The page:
Logitech Ultrathin Keyboard Cover

Logitech Ultrathin Keyboard Cover

The keyboard itself is a touch cramped, being about 10% narrower than a real keyboard. It’s nothing you can’t get used to, though touch-typists will find themselves stumbling at first, especially with the outer keys. Once you get used to it, you can get up a fair lick of speed. The keyboard’s action is nice – not as good as Apple’s Bluetooth keyboard, but positive enough. The keys – like the inside of the cover – are plastic – but they don’t feel cheap.

There are also some iPad-dedicated function keys, so it’s easy to call up spotlight, switch applications, copy, paste, set the volume level or even lock the iPad. The level of integration is lovely.

There’s no software to install – you just pair it as a Bluetooth device and that’s it.

In terms of compatibility, it works with the iPad 2 and the third generation iPad. My guess is that it would function with the original iPad, but the iPad itself would slip out of the groove that’s engineered so well to hold the later iPads in place.

Downsides? It’s not quite the build quality of iPad, but it’s pretty good. It’s expensive – around £70 currently. I’m no expert on what it costs for these things to be made, but I’d say the price point really needs to be below £50 for a peripheral like this.

Overall, I’m sold on it and really liking it. There are going to be plenty of instances where I’d previously have taken my MacBook Pro where I’ll now be more than happy with the combination of iPad and Logitech Ultrathin Keyboard Cover.

The bottom line: I’ve not seen or used a better iPad keyboard.

This review was written using an iPad and the Logitech Ultrathin Keyboard Cover.


Writing with Evernote


I’ve written before about being a big fan of Scrivener. As writing software goes, especially for long projects such as novels, it takes some beating.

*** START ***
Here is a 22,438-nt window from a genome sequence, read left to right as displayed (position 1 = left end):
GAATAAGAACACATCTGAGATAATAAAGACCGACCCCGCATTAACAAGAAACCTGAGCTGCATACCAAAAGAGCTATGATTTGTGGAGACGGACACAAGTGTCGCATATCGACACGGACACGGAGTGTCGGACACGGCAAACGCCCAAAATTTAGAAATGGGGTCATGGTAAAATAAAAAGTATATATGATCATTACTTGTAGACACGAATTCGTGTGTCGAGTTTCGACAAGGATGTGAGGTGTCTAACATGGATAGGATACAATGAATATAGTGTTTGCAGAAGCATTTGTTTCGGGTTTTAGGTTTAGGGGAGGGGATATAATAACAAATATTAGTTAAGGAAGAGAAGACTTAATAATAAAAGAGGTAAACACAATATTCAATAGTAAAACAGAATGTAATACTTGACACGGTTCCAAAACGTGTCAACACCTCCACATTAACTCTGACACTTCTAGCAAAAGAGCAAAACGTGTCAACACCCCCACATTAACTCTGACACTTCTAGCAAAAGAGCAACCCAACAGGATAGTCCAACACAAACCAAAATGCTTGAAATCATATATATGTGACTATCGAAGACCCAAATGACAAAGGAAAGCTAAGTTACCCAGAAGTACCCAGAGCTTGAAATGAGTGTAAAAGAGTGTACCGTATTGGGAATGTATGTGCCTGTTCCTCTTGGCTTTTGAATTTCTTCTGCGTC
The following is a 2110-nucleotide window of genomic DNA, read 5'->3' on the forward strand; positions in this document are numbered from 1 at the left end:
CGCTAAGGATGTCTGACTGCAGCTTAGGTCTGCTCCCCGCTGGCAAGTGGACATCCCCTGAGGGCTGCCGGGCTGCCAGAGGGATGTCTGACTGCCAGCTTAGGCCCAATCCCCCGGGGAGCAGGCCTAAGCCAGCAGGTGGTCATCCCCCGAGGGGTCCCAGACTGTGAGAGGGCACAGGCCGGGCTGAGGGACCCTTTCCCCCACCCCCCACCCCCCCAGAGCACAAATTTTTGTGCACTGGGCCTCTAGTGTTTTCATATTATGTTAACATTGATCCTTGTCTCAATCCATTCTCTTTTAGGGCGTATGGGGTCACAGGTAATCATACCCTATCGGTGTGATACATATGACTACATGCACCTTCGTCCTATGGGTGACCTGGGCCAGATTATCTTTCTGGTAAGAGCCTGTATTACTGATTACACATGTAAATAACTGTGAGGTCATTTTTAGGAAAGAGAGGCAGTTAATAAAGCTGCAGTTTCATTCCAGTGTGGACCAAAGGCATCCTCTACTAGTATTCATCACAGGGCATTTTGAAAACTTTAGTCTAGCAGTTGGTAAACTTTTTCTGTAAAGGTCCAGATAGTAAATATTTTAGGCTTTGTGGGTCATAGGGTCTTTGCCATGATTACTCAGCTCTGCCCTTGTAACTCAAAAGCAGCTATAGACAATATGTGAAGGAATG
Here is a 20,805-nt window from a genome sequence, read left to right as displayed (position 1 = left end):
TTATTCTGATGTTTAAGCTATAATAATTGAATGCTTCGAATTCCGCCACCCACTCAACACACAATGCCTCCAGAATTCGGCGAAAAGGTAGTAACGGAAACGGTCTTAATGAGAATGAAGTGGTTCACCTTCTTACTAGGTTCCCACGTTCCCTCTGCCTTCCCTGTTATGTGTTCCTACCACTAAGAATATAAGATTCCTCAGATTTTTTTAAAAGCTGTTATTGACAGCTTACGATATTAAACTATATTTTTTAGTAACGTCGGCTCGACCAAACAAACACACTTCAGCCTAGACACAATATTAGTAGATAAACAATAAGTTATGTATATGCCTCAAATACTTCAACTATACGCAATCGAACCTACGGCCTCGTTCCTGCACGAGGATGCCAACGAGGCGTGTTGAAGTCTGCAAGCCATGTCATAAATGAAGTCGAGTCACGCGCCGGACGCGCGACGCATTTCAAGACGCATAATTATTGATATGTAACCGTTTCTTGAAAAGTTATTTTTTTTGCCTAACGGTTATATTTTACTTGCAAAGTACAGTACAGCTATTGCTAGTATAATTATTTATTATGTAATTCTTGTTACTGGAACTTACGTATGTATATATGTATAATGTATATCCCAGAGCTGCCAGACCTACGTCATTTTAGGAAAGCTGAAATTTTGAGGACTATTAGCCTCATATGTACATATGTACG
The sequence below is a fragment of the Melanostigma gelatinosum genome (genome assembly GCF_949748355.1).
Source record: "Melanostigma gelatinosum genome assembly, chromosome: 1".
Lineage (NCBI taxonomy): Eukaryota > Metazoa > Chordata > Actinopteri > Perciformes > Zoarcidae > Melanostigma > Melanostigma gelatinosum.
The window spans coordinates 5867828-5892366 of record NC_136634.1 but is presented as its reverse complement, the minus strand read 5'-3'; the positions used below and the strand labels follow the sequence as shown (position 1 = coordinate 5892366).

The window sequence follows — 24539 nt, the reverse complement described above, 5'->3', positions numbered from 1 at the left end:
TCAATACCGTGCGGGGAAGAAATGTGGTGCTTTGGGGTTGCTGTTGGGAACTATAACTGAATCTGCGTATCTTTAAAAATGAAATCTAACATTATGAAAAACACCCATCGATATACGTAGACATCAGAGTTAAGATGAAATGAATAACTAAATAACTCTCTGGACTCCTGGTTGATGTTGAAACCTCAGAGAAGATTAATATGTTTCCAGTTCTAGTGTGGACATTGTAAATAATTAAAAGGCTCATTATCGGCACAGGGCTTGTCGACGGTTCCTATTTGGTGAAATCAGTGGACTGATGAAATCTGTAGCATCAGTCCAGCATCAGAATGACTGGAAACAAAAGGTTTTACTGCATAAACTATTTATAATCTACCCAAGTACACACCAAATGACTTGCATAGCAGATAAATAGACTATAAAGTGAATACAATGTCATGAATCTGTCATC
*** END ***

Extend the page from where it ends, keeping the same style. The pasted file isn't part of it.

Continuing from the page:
Currently, for me, there’s one fly in the Scrivener ointment – the lack of an iPad version. Although I don’t want to write entire projects on my iPad, when I’m out and about without my laptop I do want to write, make notes, add to my research, edit and review. (In an ideal world, this wouldn’t be just on my iPad either – sometimes I only have my iPhone with me.)

This got me thinking about what I really need from writing software – and setting aside the fact that I’ll later need to have the manuscript reviewed, edited and proofed by someone else. If it needs to be exported into Word at some point, so be it. (I’m not allergic to Word; I use it daily for copywriting. This makes sense since it’s what my clients and my proofreader use. But I find that it’s next to hopeless for long documents. Why? It forces you to work and think in a linear way. It has no mechanism to easily reshuffle chapters and scenes. And, the bigger your document, the slower it gets. I could go on…)

I decided that, when it boils down to it, a writer needs surprisingly little of the word processing power. Here’s my personal bottom line:

  • Non-linear document structure – a way to break the project down into manageable chunks which can be easily reorganised.
  • Word count.
  • Basic formatting (bold, italic).
  • Easy and robust synchronisation with other devices – computers, tablets and phones.
  • The ability to incorporate research, including images, video and audio – plus links to Web pages.

That’s about all I need. Sure, there are lots of things I’d really like – but I’m trying to identify my most needed word processing elements.

This led me to an interesting conclusion. Most writing software just doesn’t suit my needs or workflow. Google Docs, Word and Pages may be the most-used writing software, but they’re the first to be struck off my list – since they’re linear and can’t readily incorporate research into the same document.